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These wholesome Fig and Date Energy Balls are a fresh flavor twist on classic date energy balls. They’re an easy, healthy snack recipe and taste postively divine!

healthy Fig and Date Energy Balls stacked in a pile

With their caramel-like flavor, natural sweetness, and stickiness, dates are a popular choice for no bake energy balls and bars (like these Vegan Protein Bars), but they are certainly not the only option. No baking required and little prep time, which is a plus!

Other sticky dried fruits can work too!

Stay excited about your healthy snacks and try making energy balls with a combination of dates AND figs. (These Golden Raisin No Bake Energy Bites are stellar too.)

Figs are one of my absolute favorite fruits for both sweet and savory cooking.

I love having another excuse to enjoy them any time of day.


For even more energy ball flavor varieties, check out Energy Balls | The Ultimate Recipe Guide!

quick and easy Fig and Date Energy Balls arranged on a plate

5 Star Review

“Super great recipe!! Nice and quick, really good snack to keep you going throughout the day.”

— Kathryn —

These fig and date energy balls are the perfect healthy snack.

  • They’re loaded with fiber, protein, and healthy fats so they’re an ideal option when you’re looking for a quick fix to satisfy your appetite between meals. (These Protein Balls with chocolate chips are another favorite.)
  • Fig balls are also a far, far happier, healthier choice than a bag of chips. Low-sodium, low-calorie, and naturally sweetened with the goodness of dates and figs.
  • They are also ultra-portable, making them ideal for an on-the-go breakfast or post-workout snack. (These No Bake Granola Bars are another stellar on-the-go option.)

Take these snacks to the gym, in the car while running errands, and keep a few in the fridge for afternoon snack attacks.

A stack of fig, date, and oats energy bites

How to Make Fig and Date Energy Balls

With just six simple ingredients, fig and date energy balls are an easy, healthy snack recipe you can have ready in just 15 minutes.

The Ingredients

  • Oats. The founding structure for fig and date energy balls, oats offer fiber to help you stay full. You can use either old-fashioned rolled oats or quick oats to make fig and date energy balls. No need for flour in these fig energy bites!

Dietary Note

While oats are naturally gluten free, not all brands are manufactured in a gluten free certified facility. When in doubt, always double-check your labels.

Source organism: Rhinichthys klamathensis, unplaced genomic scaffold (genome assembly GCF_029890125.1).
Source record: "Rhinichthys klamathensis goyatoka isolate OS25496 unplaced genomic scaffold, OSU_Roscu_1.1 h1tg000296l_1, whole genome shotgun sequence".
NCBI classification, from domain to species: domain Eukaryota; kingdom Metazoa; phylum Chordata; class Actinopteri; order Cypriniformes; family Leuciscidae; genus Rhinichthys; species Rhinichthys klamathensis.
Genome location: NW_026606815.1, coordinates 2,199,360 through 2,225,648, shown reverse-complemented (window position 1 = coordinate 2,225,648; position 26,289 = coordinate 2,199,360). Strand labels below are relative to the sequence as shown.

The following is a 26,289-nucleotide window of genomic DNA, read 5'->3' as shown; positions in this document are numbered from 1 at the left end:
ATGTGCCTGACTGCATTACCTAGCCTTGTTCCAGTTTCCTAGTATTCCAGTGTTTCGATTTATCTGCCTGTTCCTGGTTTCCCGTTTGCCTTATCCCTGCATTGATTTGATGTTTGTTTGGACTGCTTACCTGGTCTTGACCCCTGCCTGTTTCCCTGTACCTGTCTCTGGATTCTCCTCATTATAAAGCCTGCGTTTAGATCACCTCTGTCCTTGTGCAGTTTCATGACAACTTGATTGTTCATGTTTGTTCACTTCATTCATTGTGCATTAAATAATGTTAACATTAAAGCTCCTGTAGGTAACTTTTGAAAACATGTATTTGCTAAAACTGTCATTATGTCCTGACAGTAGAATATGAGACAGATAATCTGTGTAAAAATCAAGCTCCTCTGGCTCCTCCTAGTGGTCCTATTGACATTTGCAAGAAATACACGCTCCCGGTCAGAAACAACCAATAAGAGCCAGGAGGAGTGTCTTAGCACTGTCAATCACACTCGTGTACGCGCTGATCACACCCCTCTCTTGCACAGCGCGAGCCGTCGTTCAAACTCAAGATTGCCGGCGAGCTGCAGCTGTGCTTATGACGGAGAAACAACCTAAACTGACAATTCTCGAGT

• Dried Mission Figs. Sweet, high in fiber, and containing vital nutrients like calcium, potassium, phosphorous, vitamin K and vitamin C, dried figs are an excellent addition to any energy bites recipe (try them in these No Bake Pumpkin Energy Balls).
  • Dried Medjool Dates. Naturally sweeten the energy balls—no added sweeteners or sugars required. (I also love adding dates to smoothies like this Date Shake).
  • Flaxseeds. Contribute extra fiber, protein, and healthy fats to the energy balls.

Substitution Tip

Feel free to swap the flaxseeds for chia seeds, hemp seeds, pumpkin seeds or sunflower seeds.

Healthy fig snacks rolled into balls on a plate
  • Almond Butter. Tastes lovely with the figs and helps bind the energy bites together.

Substitution Tip

I love how the flavor of the almond butter pairs with the other ingredients. However, you can swap for any nut butter of your choice. Peanut butter fig energy balls would also be divine!

  • Vanilla. Enhances the natural flavors of the figs, dates, and almond butter.

The Directions

ingredients for fig and date energy bites
  1. Gather your ingredients.
figs, dates, oats, and almond butter in a large food processor
  1. Place everything into the bowl of a large food processor.
a mixture of blended dates and figs for making healthy energy balls
  1. Pulse a few times to loosely combine, then continue to blend until the batter begins to clump and stick to the sides of the bowl.
  2. Shape into balls with your hands. ENJOY! Total time is 15 mintues!

Storage Tips

  • To Store. Refrigerate leftover energy bites in an airtight container for up to 2 weeks. The bites will be safe to eat longer but will begin to dry out. They can be eaten directly from the fridge, though I like to let them sit at room temperature for a few minutes before munching.
  • To Freeze. Place fig almond bites in an airtight, freezer-safe storage container in the freezer for up to 3 months. Thaw and enjoy bites as desired.

What to Serve with Fig and Date Energy Balls

A close up shot of no bake fig and date energy balls with a bite removed

Recommended Tools to Make this Recipe

  • Food Processor. A large 13-cup food processor makes mixing up a batch (or two) of these fig balls a breeze.
  • Storage Container. I like to store energy bites in a large, shallow rectangular container with a lid in a single layer.
  • Measuring Cups. This everyday set of measuring cups is my fav.

Let’s get rolling!

Frequently Asked Questions

Can I Use Fresh Figs for Energy Balls?

No. Fresh figs contain much more moisture than dried figs. The excess liquid will make the bites soggy and prevent them from holding their shape.

Can I Add Coconut to Make These Fig Date Coconut Balls?

Sure! Coconut fig energy balls would be delish! Swap a few tablespoons of the oats for shredded coconut.

Are Energy Balls Good For You?

Yes. Energy balls are a fantastic healthy, low-calorie, no salt added snack idea. Energy bites are a great alternative to processed snack foods (like those fig newtons) because they are loaded with wholesome ingredients containing protein, vitamins, minerals, fiber, and healthy fats that keep you feeling fuller longer.

Can I add Spices and Nuts?

While I haven’t experimented with it, you could try a dash of cinnamon or crushed walnuts or pecans.

Fig and Date Energy Balls

5 from 10 votes